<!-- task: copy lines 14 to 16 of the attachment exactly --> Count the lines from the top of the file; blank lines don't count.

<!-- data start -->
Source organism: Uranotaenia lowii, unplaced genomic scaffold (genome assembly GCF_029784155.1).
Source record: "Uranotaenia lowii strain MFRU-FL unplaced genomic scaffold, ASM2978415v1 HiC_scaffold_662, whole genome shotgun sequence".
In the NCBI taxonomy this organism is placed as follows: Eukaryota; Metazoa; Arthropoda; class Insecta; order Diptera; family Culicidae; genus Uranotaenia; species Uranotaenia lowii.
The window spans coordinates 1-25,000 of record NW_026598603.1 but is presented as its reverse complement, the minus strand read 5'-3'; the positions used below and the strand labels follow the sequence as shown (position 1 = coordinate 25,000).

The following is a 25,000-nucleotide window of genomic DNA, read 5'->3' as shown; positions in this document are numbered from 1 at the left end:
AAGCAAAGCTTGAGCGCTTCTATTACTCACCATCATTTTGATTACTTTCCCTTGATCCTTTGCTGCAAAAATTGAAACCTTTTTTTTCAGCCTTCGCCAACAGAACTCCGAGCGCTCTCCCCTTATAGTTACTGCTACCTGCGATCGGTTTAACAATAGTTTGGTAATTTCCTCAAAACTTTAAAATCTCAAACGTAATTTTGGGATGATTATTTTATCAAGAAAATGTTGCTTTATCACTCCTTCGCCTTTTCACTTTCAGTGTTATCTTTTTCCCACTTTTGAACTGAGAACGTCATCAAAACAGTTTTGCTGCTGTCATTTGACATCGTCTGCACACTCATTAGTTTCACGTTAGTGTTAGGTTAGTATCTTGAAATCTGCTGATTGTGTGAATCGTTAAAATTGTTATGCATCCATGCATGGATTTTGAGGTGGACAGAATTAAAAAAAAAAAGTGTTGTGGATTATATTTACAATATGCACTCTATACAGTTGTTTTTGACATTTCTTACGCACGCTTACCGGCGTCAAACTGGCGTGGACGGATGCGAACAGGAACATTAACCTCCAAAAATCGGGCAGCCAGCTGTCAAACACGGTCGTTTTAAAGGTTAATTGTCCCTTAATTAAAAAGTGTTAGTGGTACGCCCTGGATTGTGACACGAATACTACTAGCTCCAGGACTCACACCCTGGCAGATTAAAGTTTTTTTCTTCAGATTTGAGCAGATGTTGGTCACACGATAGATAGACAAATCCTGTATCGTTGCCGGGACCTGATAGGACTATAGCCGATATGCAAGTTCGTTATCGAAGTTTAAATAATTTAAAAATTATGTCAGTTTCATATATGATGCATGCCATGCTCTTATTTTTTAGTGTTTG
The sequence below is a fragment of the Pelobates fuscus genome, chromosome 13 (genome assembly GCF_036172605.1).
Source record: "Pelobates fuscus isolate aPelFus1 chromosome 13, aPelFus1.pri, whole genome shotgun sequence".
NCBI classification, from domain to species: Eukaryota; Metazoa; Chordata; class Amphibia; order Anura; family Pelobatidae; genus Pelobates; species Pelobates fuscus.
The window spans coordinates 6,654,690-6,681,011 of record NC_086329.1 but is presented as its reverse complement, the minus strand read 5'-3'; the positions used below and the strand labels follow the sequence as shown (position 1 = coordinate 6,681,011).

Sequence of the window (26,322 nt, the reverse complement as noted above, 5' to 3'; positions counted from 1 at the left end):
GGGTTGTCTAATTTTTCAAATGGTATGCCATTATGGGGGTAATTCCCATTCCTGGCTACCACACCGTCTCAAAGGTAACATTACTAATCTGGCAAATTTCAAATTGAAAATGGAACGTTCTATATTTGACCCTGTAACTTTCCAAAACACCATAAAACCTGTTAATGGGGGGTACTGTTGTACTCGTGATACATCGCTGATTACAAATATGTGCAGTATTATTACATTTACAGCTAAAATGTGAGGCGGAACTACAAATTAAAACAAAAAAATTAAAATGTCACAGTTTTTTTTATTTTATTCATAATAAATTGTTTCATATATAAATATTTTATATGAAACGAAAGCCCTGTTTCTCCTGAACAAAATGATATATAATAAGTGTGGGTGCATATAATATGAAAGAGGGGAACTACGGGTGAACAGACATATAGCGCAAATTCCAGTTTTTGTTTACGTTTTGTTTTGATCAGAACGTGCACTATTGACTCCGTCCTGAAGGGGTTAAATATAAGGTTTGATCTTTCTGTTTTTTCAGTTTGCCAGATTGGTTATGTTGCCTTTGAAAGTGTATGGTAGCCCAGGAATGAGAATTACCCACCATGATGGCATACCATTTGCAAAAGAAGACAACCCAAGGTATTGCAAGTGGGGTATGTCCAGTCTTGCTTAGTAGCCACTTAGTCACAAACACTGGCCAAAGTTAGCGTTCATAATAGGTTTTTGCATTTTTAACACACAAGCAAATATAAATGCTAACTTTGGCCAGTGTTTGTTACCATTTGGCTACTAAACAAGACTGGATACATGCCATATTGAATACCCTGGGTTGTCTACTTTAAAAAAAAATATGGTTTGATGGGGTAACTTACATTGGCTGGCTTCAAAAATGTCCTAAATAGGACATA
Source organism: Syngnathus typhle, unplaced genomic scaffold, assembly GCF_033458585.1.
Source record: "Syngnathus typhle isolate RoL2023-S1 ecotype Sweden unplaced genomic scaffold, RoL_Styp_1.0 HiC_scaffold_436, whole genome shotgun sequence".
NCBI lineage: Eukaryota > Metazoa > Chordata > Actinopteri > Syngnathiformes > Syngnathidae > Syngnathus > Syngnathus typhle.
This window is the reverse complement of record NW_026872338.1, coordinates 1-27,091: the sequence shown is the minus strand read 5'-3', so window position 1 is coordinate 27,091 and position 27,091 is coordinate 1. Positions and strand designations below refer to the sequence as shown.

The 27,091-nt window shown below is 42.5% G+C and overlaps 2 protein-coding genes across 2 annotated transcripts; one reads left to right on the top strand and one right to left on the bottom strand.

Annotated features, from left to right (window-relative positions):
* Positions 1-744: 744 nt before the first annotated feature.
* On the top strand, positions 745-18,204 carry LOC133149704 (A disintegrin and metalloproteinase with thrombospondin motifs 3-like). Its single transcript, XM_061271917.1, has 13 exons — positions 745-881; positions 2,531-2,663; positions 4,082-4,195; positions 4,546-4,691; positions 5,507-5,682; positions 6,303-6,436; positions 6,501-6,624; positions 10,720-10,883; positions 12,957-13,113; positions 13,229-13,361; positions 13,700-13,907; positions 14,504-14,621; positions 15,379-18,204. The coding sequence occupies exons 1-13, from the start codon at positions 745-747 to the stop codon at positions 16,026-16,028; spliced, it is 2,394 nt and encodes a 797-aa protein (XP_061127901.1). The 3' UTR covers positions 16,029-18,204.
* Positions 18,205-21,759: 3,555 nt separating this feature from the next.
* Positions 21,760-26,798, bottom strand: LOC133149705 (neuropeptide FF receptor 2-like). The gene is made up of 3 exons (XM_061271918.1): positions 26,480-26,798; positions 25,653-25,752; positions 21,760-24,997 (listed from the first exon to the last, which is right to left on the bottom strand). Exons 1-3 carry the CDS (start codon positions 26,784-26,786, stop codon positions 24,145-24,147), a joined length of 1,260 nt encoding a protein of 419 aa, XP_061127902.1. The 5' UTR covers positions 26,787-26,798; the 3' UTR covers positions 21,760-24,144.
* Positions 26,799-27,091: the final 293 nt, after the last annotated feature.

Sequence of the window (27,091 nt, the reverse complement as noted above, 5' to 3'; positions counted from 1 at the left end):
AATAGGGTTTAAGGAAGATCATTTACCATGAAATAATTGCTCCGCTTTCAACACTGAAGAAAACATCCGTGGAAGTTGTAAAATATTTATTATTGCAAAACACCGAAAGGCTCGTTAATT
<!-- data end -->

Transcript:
Source record: "Syngnathus typhle isolate RoL2023-S1 ecotype Sweden unplaced genomic scaffold, RoL_Styp_1.0 HiC_scaffold_436, whole genome shotgun sequence".
NCBI lineage: Eukaryota > Metazoa > Chordata > Actinopteri > Syngnathiformes > Syngnathidae > Syngnathus > Syngnathus typhle.
This window is the reverse complement of record NW_026872338.1, coordinates 1-27,091: the sequence shown is the minus strand read 5'-3', so window position 1 is coordinate 27,091 and position 27,091 is coordinate 1. Positions and strand designations below refer to the sequence as shown.